September 29, 2005

It's no secret that superchargers do wonders for late-model Mustangs. Boost equals horsepower, and in most cases it's just attach and go. We learned with the older 5-liter stuff that the sky's the limit in terms of supercharged performance, but when it comes to the modular engines, there are fewer hard-core aftermarket parts. So you're faced with adding bolt-ons, topping the package with nitrous, a blower, or any combination of the three.

Of those choices, supercharging ranks as one of the most economical on a horsepower-per-dollar basis. Of course, nitrous can produce serious power for a small initial outlay of cash, but eventually the bottle runs dry. This makes a shot of juice great for drag racing, but for an increase in power that you can tap into at all times, a blower is the way to go.

Recently, we had a chance to sample some supercharged Three-Valve performance in the form of an '05 Saleen S281 Supercharged ("Earning Its Chevrons," Sept. '05, p. 50). Acceleration was great, as the blown 4.6 made awesome midrange torque, and power carried right up to the 6,100-rpm rev limit. The increase over the standard 300-horse GT engine was due mostly to the Saleen Series VI Twin-Screw blower that features an integrated long-runner intake manifold along with a two-stage, water-to-air intercooling system.

Saleen now offers its Series VI Integrated Twin-Screw supercharger with a two-stage water-to-air intercooling system for '05 Mustang GTs. The kit retails for $4,999.99 and includes all the parts and pieces to kick up your GT a few notches (not all pieces are shown).

According to Saleen, "The blower assembly contains twin screws, which push 2,300 cc of air per rotation [compared to 1,600 cc for the '04 Saleen blower]. As a result, the supercharger turns slower for equivalent boost, producing lower stress and lower air-charged temperatures. In addition, the supercharger portion of the assembly is mounted inversely, orientating the super-charger upside-down, thereby locating the outlet of the compressor above the intake ports of the heads. This allows for nice, long, straight runners, transporting the air directly into the combustion chamber with no restriction."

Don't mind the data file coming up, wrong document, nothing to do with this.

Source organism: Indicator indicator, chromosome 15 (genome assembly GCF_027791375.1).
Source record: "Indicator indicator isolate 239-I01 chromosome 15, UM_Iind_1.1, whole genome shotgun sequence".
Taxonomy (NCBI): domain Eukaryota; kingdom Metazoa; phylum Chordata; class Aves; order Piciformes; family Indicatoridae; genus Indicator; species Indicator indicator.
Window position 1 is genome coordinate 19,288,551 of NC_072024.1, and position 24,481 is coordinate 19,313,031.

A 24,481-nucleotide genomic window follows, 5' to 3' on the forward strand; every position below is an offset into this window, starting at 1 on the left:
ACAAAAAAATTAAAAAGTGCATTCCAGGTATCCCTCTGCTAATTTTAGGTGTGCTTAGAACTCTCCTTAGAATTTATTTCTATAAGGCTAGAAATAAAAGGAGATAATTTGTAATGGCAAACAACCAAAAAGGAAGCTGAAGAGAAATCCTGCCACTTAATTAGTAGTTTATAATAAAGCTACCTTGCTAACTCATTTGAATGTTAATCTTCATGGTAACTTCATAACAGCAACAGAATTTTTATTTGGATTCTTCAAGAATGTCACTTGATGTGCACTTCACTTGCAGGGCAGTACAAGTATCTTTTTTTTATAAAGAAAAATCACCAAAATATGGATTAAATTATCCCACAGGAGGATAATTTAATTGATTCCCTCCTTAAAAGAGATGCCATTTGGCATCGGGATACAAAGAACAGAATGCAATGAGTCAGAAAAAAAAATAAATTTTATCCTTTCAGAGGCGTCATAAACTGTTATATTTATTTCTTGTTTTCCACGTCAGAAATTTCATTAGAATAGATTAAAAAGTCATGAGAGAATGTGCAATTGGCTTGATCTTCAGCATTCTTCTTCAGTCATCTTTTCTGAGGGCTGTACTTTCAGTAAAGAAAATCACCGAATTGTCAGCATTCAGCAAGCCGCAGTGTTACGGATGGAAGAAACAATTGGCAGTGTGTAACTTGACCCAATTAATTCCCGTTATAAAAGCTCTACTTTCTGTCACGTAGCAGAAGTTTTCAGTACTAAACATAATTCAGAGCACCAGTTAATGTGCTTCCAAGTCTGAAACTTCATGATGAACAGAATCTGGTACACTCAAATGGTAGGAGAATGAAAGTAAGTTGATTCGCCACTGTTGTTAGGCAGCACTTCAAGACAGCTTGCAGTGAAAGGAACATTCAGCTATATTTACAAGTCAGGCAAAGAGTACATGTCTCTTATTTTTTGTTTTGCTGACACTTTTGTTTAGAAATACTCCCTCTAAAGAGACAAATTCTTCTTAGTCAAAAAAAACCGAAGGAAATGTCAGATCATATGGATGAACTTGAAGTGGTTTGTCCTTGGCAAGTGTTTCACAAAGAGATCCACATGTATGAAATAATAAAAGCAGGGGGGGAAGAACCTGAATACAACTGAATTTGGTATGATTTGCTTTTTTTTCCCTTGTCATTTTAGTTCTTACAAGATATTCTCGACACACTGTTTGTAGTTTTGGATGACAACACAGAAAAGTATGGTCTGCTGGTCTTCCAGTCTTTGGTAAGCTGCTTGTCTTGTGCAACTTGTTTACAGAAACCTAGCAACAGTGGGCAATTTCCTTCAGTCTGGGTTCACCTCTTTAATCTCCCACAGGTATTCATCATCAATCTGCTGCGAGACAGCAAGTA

This system also sports an air inlet bypass, which allows air to bypass the blower at part throttle, which helps reduce heat buildup during normal driving.

Thankfully, Steve Saleen and his crew didn't forget about the rest of the Mustang population, and with that the company is now offering its blower kit for all '05 GT owners.

"With this kit we're going after the person who wants power and reliability," says John Spruill, a powertrain engineer at Saleen. "It's not a kit that is tuned on the ragged edge, but one that makes a great daily driver. Calibration is based on 91-octane fuel, and it will survive anywhere in America. It's also 50-state legal and the development is designed around meeting [Ford's] three-year/36,000-mile warranty."

Equipped with underdrive pulleys, SCT computer tune, and JDM/Kooks headers, the 4.6 Three-Valve produced 315 hp and 327 lb-ft of torque. Because the supercharger is designed around the stock pulley system, we had to put the factory pulleys back in place, thus knocking a few horsepower from the 315 total.

When testing the first Saleen S281, we were surprised to see the system developed just 3.5 psi of boost, but according to Spruill, that's all Saleen needed to reach its goal of 400 hp. "We had an expectation of output, and the efficiency of the design allows for a lot less heat," he says, "so we are able to reach the performance goal with less boost. The kit is designed to make 4 psi. It would have taken a lot more boost with older designs to accomplish that level of power."

Realizing the performance potential, we decided to do our own install on a typical GT. And the timing was right as JDM Engineering was preparing to put Saleen boost to an '05 Mustang belonging to Downs Ford Motorsport's Joe Amato.

Prior to the install, Amato's GT was upgraded with JDM/Kooks headers, a Steeda cold-air package, and underdrive pulleys. The plan was to leave the exhaust and the cold-air, but we'd have to switch back to the stock pulleys to get full boost from the blower kit. In addition, JDM went with larger injectors and its own tune, rather than using the Saleen PowerFlash computer that comes in the kit.

The GT was chassis-dyno tested to get the obligatory baseline horsepower and torque figures. It performed nicely, making 315 hp at 6,000 rpm and 327 lb-ft of torque at 4,200 rpm.

The compressor moves 2,300 cc of air per revolution. Amazingly, it sits upside-down so the air exits from the top. This allows the flow of air to transition smoothly into the runners.

The Saleen supercharger kit retails for $4,999.99 and includes everything needed to do the job. The kit does come with an informative instruction manual with plenty of illustrations, but it's not for the inexperienced mechanic. "The Saleen instructions are great," says JDM tech Shaun Lacko, who performed the work. "All the parts fit well, as described, and the instructions tell you how to do everything. There's almost nothing to figure out on your own. It even tells you what tools you'll need."